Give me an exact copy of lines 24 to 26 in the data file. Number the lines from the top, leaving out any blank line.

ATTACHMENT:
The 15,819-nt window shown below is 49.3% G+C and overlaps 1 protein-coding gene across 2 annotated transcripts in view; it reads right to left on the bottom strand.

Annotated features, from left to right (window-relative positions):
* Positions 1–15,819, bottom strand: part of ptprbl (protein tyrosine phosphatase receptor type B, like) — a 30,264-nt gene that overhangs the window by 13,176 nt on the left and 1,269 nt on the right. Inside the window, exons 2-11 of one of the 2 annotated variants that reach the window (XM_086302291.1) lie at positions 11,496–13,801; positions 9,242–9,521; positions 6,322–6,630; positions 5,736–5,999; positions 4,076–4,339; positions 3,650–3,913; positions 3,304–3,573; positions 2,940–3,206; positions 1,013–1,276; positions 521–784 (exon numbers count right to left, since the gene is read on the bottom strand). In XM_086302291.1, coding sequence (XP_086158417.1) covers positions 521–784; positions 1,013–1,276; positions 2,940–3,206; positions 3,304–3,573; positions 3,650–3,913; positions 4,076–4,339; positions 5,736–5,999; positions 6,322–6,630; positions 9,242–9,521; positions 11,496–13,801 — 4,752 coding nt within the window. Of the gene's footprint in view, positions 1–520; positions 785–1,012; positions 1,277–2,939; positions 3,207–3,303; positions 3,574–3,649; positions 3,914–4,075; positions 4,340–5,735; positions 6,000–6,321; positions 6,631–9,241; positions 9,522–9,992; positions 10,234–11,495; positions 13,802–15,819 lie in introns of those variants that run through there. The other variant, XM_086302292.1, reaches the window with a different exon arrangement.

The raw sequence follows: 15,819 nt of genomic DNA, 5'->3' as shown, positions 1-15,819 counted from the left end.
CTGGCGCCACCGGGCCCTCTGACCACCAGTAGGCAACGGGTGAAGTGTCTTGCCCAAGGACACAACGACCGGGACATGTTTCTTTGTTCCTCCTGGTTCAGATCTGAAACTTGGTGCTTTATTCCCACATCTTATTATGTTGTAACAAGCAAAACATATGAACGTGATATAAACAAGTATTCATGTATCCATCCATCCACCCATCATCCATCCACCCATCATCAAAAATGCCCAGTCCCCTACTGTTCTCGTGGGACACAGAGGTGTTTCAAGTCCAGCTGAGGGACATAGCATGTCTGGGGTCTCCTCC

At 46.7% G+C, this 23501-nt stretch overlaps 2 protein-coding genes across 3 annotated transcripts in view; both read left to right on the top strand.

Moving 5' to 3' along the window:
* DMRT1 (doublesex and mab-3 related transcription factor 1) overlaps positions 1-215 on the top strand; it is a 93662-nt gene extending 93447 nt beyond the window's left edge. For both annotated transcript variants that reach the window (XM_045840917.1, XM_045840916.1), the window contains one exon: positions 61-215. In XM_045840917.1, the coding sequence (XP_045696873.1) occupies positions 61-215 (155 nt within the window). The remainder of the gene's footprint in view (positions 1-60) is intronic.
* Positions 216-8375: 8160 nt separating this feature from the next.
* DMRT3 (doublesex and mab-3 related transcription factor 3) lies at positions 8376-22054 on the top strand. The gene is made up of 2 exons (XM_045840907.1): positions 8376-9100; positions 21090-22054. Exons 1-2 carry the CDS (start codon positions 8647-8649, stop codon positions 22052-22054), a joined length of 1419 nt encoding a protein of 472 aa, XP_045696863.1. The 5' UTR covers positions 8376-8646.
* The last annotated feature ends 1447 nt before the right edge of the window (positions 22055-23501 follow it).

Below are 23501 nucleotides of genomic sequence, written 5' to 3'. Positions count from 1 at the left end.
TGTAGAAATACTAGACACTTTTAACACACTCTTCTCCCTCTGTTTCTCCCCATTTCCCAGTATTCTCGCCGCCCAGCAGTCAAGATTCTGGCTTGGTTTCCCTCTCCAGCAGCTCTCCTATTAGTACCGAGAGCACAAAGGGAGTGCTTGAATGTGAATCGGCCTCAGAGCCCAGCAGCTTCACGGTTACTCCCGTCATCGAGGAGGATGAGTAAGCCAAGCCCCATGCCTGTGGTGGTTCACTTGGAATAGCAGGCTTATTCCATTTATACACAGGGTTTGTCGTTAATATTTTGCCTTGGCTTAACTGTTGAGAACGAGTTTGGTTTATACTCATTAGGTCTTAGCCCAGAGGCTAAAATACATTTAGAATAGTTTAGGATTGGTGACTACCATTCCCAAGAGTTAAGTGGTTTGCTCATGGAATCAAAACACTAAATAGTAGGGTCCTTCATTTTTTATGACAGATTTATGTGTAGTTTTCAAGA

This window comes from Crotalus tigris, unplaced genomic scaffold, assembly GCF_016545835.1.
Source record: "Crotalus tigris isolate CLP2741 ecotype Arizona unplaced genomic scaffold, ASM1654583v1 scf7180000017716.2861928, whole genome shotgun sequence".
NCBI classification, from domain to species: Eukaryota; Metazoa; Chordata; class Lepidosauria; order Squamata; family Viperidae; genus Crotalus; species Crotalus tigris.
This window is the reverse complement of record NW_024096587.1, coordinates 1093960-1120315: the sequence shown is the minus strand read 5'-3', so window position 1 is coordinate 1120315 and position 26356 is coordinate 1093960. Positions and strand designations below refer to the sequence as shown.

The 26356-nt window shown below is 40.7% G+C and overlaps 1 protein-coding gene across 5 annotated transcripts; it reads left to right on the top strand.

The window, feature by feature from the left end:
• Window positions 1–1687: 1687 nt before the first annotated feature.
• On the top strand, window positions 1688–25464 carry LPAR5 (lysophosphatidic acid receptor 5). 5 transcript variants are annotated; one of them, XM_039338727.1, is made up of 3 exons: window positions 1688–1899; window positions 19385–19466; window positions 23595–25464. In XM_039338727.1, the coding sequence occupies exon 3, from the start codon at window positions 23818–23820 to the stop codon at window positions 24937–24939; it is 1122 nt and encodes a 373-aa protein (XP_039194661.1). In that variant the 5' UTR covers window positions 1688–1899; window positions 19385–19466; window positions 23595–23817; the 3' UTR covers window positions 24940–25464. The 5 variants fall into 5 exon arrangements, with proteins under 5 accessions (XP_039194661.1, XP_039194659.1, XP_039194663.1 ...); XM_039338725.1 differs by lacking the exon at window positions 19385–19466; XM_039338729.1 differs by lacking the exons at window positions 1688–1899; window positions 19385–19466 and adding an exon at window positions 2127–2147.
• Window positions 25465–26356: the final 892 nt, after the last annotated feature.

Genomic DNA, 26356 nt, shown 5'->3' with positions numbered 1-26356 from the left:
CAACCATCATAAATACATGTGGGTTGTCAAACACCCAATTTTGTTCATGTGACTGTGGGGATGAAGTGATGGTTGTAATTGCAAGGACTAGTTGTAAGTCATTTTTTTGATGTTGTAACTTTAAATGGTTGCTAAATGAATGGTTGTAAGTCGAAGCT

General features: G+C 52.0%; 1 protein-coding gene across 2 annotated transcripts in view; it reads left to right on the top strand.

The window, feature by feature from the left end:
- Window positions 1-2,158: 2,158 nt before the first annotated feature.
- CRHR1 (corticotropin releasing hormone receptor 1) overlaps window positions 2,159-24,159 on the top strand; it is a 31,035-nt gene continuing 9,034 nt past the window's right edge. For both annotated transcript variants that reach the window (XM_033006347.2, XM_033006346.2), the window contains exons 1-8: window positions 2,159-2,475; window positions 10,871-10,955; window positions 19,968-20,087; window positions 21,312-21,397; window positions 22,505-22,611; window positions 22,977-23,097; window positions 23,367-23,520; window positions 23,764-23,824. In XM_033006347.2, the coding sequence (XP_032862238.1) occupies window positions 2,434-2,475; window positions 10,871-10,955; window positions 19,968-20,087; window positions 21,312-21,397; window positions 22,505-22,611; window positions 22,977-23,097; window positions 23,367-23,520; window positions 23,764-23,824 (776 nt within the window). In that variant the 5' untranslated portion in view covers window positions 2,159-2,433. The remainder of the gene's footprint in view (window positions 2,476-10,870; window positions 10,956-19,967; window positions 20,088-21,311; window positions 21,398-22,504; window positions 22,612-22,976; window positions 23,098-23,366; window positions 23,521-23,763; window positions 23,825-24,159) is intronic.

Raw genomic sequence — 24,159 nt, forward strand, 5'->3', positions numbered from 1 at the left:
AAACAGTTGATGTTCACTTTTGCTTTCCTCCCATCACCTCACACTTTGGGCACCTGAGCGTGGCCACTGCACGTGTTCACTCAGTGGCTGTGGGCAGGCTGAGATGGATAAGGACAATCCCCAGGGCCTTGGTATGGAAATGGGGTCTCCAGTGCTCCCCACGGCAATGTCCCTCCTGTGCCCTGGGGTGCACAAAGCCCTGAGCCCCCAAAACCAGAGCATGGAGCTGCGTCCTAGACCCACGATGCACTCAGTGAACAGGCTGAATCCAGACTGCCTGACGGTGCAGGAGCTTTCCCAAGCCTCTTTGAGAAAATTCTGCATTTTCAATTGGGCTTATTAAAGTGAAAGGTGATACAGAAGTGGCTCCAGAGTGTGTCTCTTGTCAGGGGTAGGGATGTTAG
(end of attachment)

CAACCATCATAAATACATGTGGGTTGTCAAACACCCAATTTTGTTCATGTGACTGTGGGGATGAAGTGATGGTTGTAATTGCAAGGACTAGTTGTAAGTCATTTTTTTGATGTTGTAACTTTAAATGGTTGCTAAATGAATGGTTGTAAGTCGAAGCT

General features: G+C 52.0%; 1 protein-coding gene across 2 annotated transcripts in view; it reads left to right on the top strand.

The window, feature by feature from the left end: